A SEP-IRA, which stands for Simplified Employee Pension, allows you to contribute the lesser of 25% of your compensation or $52,000 for 2014. An individual 401(k) plan allows for the same amount in contributions as a SEP-IRA, but the rules are a little more complex. And with a 401(k) you can do things you're unable to do with an IRA, such as borrow money from your account without a penalty.

Whatever your situation, contact a financial professional to determine what's best for you. And read this article for a more thorough description of each plan.

When all else fails, a regular brokerage account works for some investments
If you've maxed out your tax-advantaged retirement savings options and still have some more money to set aside, a regular, taxable brokerage account can work for some retirement investments.

Your highest-dividend stocks should generally be reserved for your tax-advantaged accounts. One of the biggest advantages of an IRA or 401(k) is that your money is allowed to compound on a tax-deferred basis, meaning you don't have to pay taxes on your dividends each year. Because of this, if you reinvest your dividends, your money can compound a lot faster. Meanwhile, in a taxable account, you may have to pay 10% or more on dividends based on your income and how long you have held the stock.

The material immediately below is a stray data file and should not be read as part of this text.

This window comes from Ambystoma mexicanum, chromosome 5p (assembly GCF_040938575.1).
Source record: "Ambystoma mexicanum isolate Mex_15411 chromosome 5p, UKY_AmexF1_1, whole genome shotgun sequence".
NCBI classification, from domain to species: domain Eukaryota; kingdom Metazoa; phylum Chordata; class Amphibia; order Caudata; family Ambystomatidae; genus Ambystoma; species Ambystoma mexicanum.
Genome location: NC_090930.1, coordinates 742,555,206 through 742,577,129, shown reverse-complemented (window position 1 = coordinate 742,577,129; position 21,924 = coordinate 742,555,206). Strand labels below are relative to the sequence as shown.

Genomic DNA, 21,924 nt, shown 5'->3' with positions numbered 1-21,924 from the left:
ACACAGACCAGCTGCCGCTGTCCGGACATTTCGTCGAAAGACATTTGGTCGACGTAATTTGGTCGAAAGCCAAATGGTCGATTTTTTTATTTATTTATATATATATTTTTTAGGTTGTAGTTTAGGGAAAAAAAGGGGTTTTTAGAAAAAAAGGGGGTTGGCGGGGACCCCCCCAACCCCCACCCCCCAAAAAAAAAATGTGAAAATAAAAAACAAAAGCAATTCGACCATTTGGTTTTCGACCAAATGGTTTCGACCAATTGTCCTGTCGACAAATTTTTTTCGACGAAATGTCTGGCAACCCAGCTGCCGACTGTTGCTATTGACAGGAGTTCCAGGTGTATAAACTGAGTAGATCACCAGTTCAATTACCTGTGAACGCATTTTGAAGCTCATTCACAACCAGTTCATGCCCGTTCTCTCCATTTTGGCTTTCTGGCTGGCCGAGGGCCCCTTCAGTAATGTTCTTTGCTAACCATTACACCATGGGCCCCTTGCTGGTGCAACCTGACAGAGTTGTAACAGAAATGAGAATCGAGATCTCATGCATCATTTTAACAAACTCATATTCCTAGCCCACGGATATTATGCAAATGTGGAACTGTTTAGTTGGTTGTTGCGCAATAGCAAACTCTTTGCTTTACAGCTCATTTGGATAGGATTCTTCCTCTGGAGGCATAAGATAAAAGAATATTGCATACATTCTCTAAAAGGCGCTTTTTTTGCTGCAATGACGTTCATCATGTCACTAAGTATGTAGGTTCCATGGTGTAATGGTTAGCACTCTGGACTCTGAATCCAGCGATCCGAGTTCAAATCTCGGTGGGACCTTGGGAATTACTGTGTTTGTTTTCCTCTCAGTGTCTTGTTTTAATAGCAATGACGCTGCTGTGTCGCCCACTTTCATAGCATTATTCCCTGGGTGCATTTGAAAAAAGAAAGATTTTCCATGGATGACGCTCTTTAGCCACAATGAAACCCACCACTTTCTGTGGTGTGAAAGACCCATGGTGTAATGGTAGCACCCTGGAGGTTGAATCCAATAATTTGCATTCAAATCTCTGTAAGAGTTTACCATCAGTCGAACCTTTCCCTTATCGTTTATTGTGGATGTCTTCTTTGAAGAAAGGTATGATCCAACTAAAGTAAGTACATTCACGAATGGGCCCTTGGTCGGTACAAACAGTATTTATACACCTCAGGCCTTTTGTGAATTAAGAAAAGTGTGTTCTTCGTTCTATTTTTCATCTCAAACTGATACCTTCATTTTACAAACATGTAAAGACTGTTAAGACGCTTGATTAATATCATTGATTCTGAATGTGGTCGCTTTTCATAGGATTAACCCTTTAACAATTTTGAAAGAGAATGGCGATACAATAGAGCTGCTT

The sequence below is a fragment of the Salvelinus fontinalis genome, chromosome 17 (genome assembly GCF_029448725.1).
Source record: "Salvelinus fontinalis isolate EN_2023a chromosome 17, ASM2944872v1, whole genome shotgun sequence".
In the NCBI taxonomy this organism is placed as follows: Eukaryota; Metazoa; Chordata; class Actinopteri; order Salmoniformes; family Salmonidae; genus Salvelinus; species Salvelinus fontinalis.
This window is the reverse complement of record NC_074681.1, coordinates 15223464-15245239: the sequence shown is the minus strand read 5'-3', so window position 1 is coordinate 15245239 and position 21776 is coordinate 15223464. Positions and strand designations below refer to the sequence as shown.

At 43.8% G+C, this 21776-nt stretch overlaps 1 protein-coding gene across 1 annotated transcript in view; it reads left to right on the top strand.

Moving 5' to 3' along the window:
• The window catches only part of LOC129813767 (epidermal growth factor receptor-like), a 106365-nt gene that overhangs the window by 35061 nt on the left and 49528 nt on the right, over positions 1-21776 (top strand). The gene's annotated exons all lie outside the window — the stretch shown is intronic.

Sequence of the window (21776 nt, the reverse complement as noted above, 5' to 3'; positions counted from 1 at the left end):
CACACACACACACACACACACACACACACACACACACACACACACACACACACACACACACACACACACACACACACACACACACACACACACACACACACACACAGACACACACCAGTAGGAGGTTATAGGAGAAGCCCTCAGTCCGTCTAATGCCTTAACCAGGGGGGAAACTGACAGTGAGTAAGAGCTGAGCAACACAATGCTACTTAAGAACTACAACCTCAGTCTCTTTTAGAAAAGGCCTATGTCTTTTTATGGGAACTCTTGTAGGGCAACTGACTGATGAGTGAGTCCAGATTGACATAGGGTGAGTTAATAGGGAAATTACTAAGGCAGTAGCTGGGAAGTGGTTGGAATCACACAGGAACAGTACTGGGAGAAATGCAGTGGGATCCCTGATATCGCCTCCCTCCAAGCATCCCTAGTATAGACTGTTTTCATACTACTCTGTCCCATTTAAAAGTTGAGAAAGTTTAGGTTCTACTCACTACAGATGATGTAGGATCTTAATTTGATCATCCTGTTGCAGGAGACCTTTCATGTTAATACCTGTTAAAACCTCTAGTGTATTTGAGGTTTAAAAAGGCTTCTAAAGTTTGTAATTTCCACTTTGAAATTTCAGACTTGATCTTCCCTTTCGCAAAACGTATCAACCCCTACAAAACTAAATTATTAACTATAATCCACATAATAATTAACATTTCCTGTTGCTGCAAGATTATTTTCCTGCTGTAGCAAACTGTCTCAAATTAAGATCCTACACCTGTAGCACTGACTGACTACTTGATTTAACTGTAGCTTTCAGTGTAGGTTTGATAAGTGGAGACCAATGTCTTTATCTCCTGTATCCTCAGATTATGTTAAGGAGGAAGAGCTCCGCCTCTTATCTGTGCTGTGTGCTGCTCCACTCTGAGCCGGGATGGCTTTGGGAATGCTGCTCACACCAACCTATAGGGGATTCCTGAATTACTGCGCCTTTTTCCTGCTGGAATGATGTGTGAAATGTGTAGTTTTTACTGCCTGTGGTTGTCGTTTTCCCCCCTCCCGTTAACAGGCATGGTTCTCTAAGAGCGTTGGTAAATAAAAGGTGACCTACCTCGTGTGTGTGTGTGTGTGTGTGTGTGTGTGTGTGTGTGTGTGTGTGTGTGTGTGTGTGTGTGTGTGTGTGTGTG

And perhaps most importantly, a taxable brokerage account is best used for investments you plan to hold for more than a year. If you sell a stock a year or less after purchasing it, your capital gains will be taxed at the same rate as your income. But capital gains on investments held longer than a year are taxed at significantly lower rates. For taxpayers in the 10% and 15% brackets, there is no tax on long-term capital gains, and for most other tax brackets, the rate is 15%. The highest tax bracket (39.6%) pays a 20% tax on long-term capital gains -- still only about half their income tax rate.

These tax considerations are among the many reasons we at the Fool advocate a buy-and-hold strategy.

The bottom line
An IRA is an excellent start, but if you can afford to set aside even more money for your retirement than the IRA contribution limits allow, it's always a good idea. Take advantage of your tax benefits and use the accounts that fit your situation the best, and you'll be well on your way to your dream retirement.

Use tax advantages to create even more income for your retirement
Social Security plays a key role in your financial security, but it's not the only way to boost your retirement income. In our brand-new free report, our retirement experts give their insight on a simple strategy to take advantage of a little-known IRS rule that can help ensure a more comfortable retirement for you and your family. Click here to get your copy today.

Try any of our Foolish newsletter services free for 30 days. We Fools may not all hold the same opinions, but we all believe that considering a diverse range of insights makes us better investors. The Motley Fool has a disclosure policy.